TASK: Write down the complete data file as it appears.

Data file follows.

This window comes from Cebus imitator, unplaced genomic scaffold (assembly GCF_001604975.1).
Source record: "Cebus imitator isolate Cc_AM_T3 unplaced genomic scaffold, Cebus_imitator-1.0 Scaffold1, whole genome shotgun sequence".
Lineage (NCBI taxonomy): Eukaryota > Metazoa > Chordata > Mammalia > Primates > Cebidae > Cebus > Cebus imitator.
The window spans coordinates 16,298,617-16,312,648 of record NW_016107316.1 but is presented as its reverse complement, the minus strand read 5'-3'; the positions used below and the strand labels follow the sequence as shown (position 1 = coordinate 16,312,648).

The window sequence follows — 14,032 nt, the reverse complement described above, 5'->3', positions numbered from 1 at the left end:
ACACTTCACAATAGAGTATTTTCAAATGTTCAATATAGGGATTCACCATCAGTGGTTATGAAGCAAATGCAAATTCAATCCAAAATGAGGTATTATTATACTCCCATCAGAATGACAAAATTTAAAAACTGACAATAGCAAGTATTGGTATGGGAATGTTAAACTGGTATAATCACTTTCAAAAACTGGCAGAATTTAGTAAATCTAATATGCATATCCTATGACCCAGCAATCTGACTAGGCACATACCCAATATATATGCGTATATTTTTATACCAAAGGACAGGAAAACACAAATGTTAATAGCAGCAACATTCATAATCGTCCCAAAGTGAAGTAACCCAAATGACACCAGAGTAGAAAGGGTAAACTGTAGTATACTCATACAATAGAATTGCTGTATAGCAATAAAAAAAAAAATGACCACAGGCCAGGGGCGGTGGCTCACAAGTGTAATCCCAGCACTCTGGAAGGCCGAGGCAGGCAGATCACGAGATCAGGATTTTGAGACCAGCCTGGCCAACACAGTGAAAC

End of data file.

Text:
This window comes from Cebus imitator, unplaced genomic scaffold (assembly GCF_001604975.1).
Source record: "Cebus imitator isolate Cc_AM_T3 unplaced genomic scaffold, Cebus_imitator-1.0 Scaffold1, whole genome shotgun sequence".
Lineage (NCBI taxonomy): Eukaryota > Metazoa > Chordata > Mammalia > Primates > Cebidae > Cebus > Cebus imitator.
The window spans coordinates 16,298,617-16,312,648 of record NW_016107316.1 but is presented as its reverse complement, the minus strand read 5'-3'; the positions used below and the strand labels follow the sequence as shown (position 1 = coordinate 16,312,648).

The window sequence follows — 14,032 nt, the reverse complement described above, 5'->3', positions numbered from 1 at the left end:
ACACTTCACAATAGAGTATTTTCAAATGTTCAATATAGGGATTCACCATCAGTGGTTATGAAGCAAATGCAAATTCAATCCAAAATGAGGTATTATTATACTCCCATCAGAATGACAAAATTTAAAAACTGACAATAGCAAGTATTGGTATGGGAATGTTAAACTGGTATAATCACTTTCAAAAACTGGCAGAATTTAGTAAATCTAATATGCATATCCTATGACCCAGCAATCTGACTAGGCACATACCCAATATATATGCGTATATTTTTATACCAAAGGACAGGAAAACACAAATGTTAATAGCAGCAACATTCATAATCGTCCCAAAGTGAAGTAACCCAAATGACACCAGAGTAGAAAGGGTAAACTGTAGTATACTCATACAATAGAATTGCTGTATAGCAATAAAAAAAAAAATGACCACAGGCCAGGGGCGGTGGCTCACAAGTGTAATCCCAGCACTCTGGAAGGCCGAGGCAGGCAGATCACGAGATCAGGATTTTGAGACCAGCCTGGCCAACACAGTGAAAC